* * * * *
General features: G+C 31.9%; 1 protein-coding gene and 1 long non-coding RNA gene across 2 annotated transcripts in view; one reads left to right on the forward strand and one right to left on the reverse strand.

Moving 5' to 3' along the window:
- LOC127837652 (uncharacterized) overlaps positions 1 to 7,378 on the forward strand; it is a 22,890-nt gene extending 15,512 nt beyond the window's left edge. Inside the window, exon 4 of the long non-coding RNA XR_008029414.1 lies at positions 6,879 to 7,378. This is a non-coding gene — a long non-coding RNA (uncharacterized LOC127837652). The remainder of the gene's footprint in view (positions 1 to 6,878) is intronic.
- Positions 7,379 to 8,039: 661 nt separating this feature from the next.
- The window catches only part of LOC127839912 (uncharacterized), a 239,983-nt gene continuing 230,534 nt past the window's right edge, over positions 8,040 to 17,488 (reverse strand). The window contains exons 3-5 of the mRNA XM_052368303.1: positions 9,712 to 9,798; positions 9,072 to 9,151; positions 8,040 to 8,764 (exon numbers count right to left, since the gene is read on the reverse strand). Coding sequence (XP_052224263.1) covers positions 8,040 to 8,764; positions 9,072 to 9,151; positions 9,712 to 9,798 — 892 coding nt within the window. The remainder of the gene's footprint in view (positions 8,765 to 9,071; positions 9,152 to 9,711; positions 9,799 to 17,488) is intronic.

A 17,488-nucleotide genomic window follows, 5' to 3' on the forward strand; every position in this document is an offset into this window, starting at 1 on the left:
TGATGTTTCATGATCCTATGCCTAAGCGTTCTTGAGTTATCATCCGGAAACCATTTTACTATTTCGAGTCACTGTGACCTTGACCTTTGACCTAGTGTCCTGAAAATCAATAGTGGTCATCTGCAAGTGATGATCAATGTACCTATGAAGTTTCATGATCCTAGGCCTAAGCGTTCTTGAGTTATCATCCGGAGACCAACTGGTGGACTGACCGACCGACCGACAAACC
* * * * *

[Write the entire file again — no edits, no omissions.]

General features: G+C 31.9%; 1 protein-coding gene and 1 long non-coding RNA gene across 2 annotated transcripts in view; one reads left to right on the forward strand and one right to left on the reverse strand.

Moving 5' to 3' along the window:
- LOC127837652 (uncharacterized) overlaps positions 1 to 7,378 on the forward strand; it is a 22,890-nt gene extending 15,512 nt beyond the window's left edge. Inside the window, exon 4 of the long non-coding RNA XR_008029414.1 lies at positions 6,879 to 7,378. This is a non-coding gene — a long non-coding RNA (uncharacterized LOC127837652). The remainder of the gene's footprint in view (positions 1 to 6,878) is intronic.
- Positions 7,379 to 8,039: 661 nt separating this feature from the next.
- The window catches only part of LOC127839912 (uncharacterized), a 239,983-nt gene continuing 230,534 nt past the window's right edge, over positions 8,040 to 17,488 (reverse strand). The window contains exons 3-5 of the mRNA XM_052368303.1: positions 9,712 to 9,798; positions 9,072 to 9,151; positions 8,040 to 8,764 (exon numbers count right to left, since the gene is read on the reverse strand). Coding sequence (XP_052224263.1) covers positions 8,040 to 8,764; positions 9,072 to 9,151; positions 9,712 to 9,798 — 892 coding nt within the window. The remainder of the gene's footprint in view (positions 8,765 to 9,071; positions 9,152 to 9,711; positions 9,799 to 17,488) is intronic.

A 17,488-nucleotide genomic window follows, 5' to 3' on the forward strand; every position in this document is an offset into this window, starting at 1 on the left:
TGATGTTTCATGATCCTATGCCTAAGCGTTCTTGAGTTATCATCCGGAAACCATTTTACTATTTCGAGTCACTGTGACCTTGACCTTTGACCTAGTGTCCTGAAAATCAATAGTGGTCATCTGCAAGTGATGATCAATGTACCTATGAAGTTTCATGATCCTAGGCCTAAGCGTTCTTGAGTTATCATCCGGAGACCAACTGGTGGACTGACCGACCGACCGACAAACC